What may interact with Advair HFA?

Do not take this medicine with any of the following medications:

-MAOIs like Carbex, Eldepryl, Marplan, Nardil, and Parnate
This medicine may also interact with the following medications:

-aminophylline or theophylline
-antiviral medicines for HIV or AIDS
-beta-blockers like metoprolol and propranolol
-certain antibiotics like clarithromycin, erythromycin, levofloxacin, linezolid, and telithromycin
-certain medicines for fungal infections like ketoconazole, itraconazole, posaconazole, voriconazole
-medicines for colds
-medicines for depression or emotional conditions

What should I tell my health care provider before I take Advair HFA?

They need to know if you have any of these conditions:

-bone problems
-eye disease, vision problems
-immune system problems
-heart disease or irregular heartbeat
-high blood pressure
-thyroid disease
-worsening asthma
-an unusual or allergic reaction to fluticasone; salmeterol, other corticosteroids, other medicines, foods, dyes, or preservatives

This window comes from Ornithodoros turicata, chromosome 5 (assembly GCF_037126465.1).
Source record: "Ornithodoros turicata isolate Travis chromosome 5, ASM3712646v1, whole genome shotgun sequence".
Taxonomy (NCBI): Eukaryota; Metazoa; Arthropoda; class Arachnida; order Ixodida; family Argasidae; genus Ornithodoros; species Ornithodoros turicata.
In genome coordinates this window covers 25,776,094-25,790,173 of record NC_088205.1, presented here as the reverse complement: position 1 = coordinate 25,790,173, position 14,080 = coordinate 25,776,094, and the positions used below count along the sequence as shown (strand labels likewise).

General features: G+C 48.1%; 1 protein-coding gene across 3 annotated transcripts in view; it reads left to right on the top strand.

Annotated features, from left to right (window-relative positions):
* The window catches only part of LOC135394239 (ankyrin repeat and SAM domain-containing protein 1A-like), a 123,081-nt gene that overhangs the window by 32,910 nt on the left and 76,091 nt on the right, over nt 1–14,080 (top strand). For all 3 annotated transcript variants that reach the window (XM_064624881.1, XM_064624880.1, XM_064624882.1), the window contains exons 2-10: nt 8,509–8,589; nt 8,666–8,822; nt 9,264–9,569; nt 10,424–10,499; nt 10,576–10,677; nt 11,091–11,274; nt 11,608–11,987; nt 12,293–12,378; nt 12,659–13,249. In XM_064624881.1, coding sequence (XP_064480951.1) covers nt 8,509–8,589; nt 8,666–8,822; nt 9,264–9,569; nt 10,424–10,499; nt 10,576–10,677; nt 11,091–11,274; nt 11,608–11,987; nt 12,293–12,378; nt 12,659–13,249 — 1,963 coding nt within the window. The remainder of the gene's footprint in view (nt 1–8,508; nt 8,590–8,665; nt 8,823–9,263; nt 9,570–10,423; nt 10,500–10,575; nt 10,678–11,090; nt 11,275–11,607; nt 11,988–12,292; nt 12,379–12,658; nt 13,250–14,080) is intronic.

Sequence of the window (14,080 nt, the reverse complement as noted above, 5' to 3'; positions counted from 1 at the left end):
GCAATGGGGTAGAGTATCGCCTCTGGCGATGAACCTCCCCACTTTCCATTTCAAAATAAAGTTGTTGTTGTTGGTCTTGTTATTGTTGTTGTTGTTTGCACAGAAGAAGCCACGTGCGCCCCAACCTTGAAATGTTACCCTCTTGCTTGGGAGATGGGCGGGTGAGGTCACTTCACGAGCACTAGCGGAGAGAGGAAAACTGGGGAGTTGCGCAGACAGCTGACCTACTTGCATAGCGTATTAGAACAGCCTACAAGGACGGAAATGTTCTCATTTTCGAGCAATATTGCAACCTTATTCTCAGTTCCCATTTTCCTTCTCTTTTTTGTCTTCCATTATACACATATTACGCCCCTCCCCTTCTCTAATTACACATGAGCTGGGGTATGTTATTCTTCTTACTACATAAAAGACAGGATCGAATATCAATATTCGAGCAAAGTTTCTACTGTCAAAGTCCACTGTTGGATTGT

-pregnant or trying to get pregnant

What should I watch for while using Advair HFA?

Visit your doctor for regular check ups. Tell your doctor or health care professional if your symptoms do not get better. Do not use this medicine more than every 12 hours.

NEVER use this medicine for an acute asthma attack. You should use your short-acting rescue inhalers for this purpose. If your symptoms get worse or if you need your short-acting inhalers more often, call your doctor right away.

This medicine may increase your risk of getting an infection. Tell your doctor or health care professional if you are around anyone with measles or chickenpox, or if you develop sores or blisters that do not heal properly.

This medicine may increase blood sugar. Ask your healthcare provider if changes in diet or medicines are needed if you have diabetes.

Where should I keep my medicine?

Keep out of the reach of children.

Store at room temperature between 15 and 30 degrees C (59 and 86 degrees F). Store inhaler with the mouthpiece down. Throw away the inhaler when the dose indicator reads 000, or after the expiration date, whichever comes first.